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Mol. Cells 2009; 28(6): 565-573

Published online November 19, 2009

https://doi.org/10.1007/s10059-009-0159-z

© The Korean Society for Molecular and Cellular Biology

Transcriptional Alteration of p53 Related
Processes As a Key Factor for Skeletal Muscle
Characteristics in Sus scrofa

Seung-Soo Kim, Jung-Rok Kim, Jin-Kyoo Moon, Bong-Hwan Choi, Tae-Hun Kim, Kwan-Suk Kim, Jong-Joo Kim, and Cheol-Koo Lee

Received: August 26, 2009; Accepted: September 22, 2009

Abstract

The pig could be a useful model to characterize molecular aspects determining several delicate phenotypes because they have been bred for those characteristics. The Korean native pig (KNP) is a regional breed in Korea that was characterized by relatively high intramuscular fat content and reddish meat color compared to other western breeds such as Yorkshire (YS). YS grew faster and contained more lean muscle than KNP. We compared the KNP to Yorksire to find molecular clues determining muscle characteristics. The comparison of skeletal gene expression profiles between these two breeds showed molecular differences in muscle. We found 82 differentially expressed genes (DEGs) defined by fold change (more than 1.5 fold difference) and statistical significance (within 5% of false discovery rate). Functional analyses of these DEGs indicated up-regulation of most genes involved in cell cycle arrest, down-regulation of most genes involved in cellular diffe-rentiation and its inhibition, down-regulation of most genes encoding component of muscular-structural system, and up-regulation of most genes involved in diverse metabolism in KNP. Especially, DEGs in above-mentioned categories included a large number of genes encoding proteins directly or indirectly involved in p53 pathway. Our results indicated a possible role of p53 to determine muscle characteristics between these two breeds.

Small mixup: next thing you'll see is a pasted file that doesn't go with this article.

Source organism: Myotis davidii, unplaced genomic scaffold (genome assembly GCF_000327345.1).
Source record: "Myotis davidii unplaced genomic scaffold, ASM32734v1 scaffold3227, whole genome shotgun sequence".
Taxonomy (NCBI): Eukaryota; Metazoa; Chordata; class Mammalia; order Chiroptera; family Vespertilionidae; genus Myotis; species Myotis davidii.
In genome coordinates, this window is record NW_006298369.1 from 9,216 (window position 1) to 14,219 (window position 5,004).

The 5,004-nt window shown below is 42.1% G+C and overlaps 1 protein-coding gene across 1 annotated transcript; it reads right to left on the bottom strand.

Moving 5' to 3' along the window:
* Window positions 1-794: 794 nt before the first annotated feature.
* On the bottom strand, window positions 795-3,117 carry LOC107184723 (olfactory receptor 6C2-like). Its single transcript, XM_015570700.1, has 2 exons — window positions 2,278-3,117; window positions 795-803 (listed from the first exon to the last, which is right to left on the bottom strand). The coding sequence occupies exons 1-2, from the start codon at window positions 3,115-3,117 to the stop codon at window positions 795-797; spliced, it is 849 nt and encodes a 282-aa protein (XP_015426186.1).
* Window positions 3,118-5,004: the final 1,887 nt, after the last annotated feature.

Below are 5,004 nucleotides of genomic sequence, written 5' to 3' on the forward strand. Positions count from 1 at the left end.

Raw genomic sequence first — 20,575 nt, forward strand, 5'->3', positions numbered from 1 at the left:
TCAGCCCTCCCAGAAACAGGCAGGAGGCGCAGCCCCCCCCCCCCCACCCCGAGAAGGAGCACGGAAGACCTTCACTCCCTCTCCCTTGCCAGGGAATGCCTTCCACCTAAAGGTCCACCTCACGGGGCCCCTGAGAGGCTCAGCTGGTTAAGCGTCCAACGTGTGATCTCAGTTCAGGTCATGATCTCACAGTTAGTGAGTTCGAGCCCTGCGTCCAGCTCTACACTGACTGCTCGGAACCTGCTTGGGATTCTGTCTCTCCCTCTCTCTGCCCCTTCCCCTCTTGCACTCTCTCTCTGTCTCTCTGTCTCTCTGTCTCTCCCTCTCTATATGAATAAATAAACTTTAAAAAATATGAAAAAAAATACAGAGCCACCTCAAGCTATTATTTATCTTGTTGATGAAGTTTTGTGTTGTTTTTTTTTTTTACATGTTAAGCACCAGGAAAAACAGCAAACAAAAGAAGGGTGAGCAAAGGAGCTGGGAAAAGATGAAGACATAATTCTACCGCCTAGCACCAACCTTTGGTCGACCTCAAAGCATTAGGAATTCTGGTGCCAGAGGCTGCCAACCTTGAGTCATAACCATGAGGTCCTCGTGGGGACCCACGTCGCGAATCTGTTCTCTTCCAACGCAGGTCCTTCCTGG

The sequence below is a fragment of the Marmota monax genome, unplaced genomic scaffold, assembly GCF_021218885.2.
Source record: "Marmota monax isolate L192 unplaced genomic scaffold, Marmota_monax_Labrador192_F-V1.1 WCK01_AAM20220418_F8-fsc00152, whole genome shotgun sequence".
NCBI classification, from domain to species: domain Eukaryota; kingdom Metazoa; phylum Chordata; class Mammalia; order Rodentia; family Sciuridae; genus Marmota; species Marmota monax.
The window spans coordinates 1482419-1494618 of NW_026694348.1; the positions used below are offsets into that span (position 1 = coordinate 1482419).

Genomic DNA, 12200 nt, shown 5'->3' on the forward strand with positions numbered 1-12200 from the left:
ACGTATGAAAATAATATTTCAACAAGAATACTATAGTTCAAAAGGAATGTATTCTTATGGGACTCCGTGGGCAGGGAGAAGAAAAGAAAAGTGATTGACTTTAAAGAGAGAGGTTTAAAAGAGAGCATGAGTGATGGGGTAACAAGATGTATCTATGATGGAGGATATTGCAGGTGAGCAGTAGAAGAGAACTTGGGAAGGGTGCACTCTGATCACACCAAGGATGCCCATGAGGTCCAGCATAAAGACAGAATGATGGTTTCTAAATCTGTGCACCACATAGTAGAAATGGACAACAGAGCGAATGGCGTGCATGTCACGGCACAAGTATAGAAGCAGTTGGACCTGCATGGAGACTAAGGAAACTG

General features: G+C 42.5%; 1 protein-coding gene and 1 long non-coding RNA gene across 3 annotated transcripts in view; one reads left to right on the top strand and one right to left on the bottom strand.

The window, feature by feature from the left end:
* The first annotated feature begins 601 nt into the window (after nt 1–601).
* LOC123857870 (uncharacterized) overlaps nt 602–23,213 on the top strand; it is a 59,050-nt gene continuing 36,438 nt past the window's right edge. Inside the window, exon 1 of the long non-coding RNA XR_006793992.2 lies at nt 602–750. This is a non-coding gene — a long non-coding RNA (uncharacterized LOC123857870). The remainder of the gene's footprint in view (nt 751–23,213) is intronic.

Keywords differentially expressed gene, Korean native pig, p53, skeletal muscle, Sus scrofa

Article

Research Article

Mol. Cells 2009; 28(6): 565-573

Published online December 31, 2009 https://doi.org/10.1007/s10059-009-0159-z

Copyright © The Korean Society for Molecular and Cellular Biology.

Transcriptional Alteration of p53 Related
Processes As a Key Factor for Skeletal Muscle
Characteristics in Sus scrofa

Seung-Soo Kim, Jung-Rok Kim, Jin-Kyoo Moon, Bong-Hwan Choi, Tae-Hun Kim, Kwan-Suk Kim, Jong-Joo Kim, and Cheol-Koo Lee

Received: August 26, 2009; Accepted: September 22, 2009

Abstract

The pig could be a useful model to characterize molecular aspects determining several delicate phenotypes because they have been bred for those characteristics. The Korean native pig (KNP) is a regional breed in Korea that was characterized by relatively high intramuscular fat content and reddish meat color compared to other western breeds such as Yorkshire (YS). YS grew faster and contained more lean muscle than KNP. We compared the KNP to Yorksire to find molecular clues determining muscle characteristics. The comparison of skeletal gene expression profiles between these two breeds showed molecular differences in muscle. We found 82 differentially expressed genes (DEGs) defined by fold change (more than 1.5 fold difference) and statistical significance (within 5% of false discovery rate). Functional analyses of these DEGs indicated up-regulation of most genes involved in cell cycle arrest, down-regulation of most genes involved in cellular diffe-rentiation and its inhibition, down-regulation of most genes encoding component of muscular-structural system, and up-regulation of most genes involved in diverse metabolism in KNP. Especially, DEGs in above-mentioned categories included a large number of genes encoding proteins directly or indirectly involved in p53 pathway. Our results indicated a possible role of p53 to determine muscle characteristics between these two breeds.

Keywords: differentially expressed gene, Korean native pig, p53, skeletal muscle, Sus scrofa

Mol. Cells
Jan 31, 2023 Vol.46 No.1, pp. 1~67
COVER PICTURE
RNAs form diverse shapes and play multiple functions as central molecules of gene expression. In this special issue on RNA, seven minireviews illustrate how basic concepts and recent RNA biology findings are transformed into new and exciting RNA therapeutics.

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